Consumers are expecting things to be a bit different as a result of the pandemic – and at a time when supplies continue to be short, labor is difficult to find and customer traffic is unreliable, restaurants can use this expectation to their advantage. Many restaurants already are: Take Michelin-rated Eleven Madison Park, which announced it would be reopening as an entirely plant-based restaurant after its closure during the pandemic. As you have managed your restaurant throughout the course of the pandemic, have you come to conclusions about major aspects of your business that need to change in order to preserve the longevity of your restaurant? Would you be better able to stabilize your menu by making it entirely plant-based? Have you always relied on a dine-in customer base but believe this can no longer be your main source (or even a small source) of sales? Do you think you should serve a different demographic of customers than you did before? Are you too reliant on labor shifts – and burdened by the need to provide higher wages and benefits? Now is a good time for reinvention. Identify your primary pain points when it comes to your supplies, staffing, marketing and day-to-day operations management. By changing things that may have needed changing for a long time, you can give yourself a new story to tell customers, refresh your brand and generate renewed interest in it as we emerge from the pandemic.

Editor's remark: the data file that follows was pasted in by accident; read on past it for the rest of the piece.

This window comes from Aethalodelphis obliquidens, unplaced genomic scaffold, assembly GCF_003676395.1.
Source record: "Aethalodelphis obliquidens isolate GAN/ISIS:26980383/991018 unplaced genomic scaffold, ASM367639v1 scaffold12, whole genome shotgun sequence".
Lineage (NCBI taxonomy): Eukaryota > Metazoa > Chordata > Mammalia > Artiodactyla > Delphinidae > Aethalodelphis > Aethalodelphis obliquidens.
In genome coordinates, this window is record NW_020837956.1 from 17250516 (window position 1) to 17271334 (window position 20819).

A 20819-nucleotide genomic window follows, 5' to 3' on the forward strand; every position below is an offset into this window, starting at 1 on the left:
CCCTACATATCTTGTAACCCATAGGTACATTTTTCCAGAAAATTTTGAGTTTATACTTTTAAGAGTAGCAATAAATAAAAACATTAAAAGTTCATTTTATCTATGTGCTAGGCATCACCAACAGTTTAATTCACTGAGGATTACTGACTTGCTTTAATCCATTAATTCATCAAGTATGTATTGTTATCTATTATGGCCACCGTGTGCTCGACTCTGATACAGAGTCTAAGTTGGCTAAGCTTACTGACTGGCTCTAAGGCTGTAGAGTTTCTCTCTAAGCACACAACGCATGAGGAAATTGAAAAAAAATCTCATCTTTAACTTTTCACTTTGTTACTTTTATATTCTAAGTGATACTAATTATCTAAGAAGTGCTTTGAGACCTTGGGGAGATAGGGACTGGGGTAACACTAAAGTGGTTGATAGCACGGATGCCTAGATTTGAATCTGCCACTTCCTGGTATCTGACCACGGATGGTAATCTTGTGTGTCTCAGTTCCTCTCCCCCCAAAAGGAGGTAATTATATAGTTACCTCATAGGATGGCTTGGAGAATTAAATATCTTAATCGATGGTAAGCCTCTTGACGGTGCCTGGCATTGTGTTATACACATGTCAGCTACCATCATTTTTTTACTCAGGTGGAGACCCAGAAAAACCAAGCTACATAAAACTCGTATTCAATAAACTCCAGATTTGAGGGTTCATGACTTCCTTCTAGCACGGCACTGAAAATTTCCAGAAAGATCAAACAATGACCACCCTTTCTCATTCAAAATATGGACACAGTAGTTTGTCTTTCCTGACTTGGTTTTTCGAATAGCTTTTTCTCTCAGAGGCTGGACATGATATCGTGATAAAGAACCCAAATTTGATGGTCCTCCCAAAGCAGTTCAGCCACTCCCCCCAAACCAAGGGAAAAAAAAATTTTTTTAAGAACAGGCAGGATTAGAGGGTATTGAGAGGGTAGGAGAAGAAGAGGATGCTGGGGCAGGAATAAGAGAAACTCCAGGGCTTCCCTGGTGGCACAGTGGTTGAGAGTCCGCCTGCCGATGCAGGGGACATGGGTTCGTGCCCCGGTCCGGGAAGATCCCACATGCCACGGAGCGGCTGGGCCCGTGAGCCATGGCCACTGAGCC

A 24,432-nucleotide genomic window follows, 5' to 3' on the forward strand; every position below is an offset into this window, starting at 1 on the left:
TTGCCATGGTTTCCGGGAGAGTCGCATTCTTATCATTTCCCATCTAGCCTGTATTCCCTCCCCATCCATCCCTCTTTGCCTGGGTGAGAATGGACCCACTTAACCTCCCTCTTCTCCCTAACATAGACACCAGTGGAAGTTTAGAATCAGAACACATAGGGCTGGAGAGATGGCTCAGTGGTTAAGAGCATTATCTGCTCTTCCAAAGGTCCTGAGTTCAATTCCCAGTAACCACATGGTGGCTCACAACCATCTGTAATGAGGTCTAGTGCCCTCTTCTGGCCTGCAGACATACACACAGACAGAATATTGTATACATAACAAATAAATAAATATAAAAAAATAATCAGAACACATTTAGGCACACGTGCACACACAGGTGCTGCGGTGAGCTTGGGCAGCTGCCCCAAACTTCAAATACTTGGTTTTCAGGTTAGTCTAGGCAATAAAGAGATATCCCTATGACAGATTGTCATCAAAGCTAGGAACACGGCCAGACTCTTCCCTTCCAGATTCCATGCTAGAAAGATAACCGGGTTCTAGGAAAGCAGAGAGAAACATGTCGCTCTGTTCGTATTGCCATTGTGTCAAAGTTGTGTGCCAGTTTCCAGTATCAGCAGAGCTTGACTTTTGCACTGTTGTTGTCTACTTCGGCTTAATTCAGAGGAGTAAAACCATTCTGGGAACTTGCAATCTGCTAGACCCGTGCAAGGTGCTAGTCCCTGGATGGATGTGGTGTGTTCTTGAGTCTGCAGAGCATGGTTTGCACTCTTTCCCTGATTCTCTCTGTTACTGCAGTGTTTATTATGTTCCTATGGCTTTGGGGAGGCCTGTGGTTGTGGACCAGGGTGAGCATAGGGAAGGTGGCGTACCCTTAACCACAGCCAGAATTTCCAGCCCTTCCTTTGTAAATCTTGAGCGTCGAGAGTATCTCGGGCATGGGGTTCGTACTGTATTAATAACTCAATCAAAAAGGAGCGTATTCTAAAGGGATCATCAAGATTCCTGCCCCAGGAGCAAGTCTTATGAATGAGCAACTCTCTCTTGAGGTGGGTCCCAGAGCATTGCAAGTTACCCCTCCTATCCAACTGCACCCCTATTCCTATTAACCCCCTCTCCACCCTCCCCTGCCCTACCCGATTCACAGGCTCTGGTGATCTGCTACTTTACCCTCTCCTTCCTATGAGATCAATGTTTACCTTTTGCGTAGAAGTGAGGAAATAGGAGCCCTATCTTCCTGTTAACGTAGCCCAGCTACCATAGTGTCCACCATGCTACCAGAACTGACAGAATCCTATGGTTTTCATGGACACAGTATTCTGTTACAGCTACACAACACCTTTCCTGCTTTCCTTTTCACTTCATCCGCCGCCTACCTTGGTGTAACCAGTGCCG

As the pandemic continues, hybrid work arrangements look like they may be here to stay for many – if not most – companies around the country. Global research indicates that 72 percent of corporate leaders plan to offer hybrid models of working. How might your restaurant meet the moment? If your dine-in business lunch traffic continues to be low, could your business find a new way to attract the guests who used to come to you? Panera, for one, has been acting on a new strategy aimed specifically at remote workers. They are offering scheduled group ordering, as well as catering for companies with workers in different places. At a time when companies are trying to navigate how to maintain camaraderie across employee teams that may only see each other for a few days each week in satellite offices, offering a regularly scheduled catered lunch might be an appealing way to make the most of the time employees spend face to face. Or, you could target the large population of consumers working from home. The World Economic Forum said recently that up to 20 percent of the U.S. entire workforce will continue to work from home permanently, up from 5 percent pre-pandemic. If you’re located in an area with condominium complexes where people are apt to be continuing to work from home, offering a scheduled building-wide delivery might enable you to attract lunchtime traffic – even if it’s not in your dining room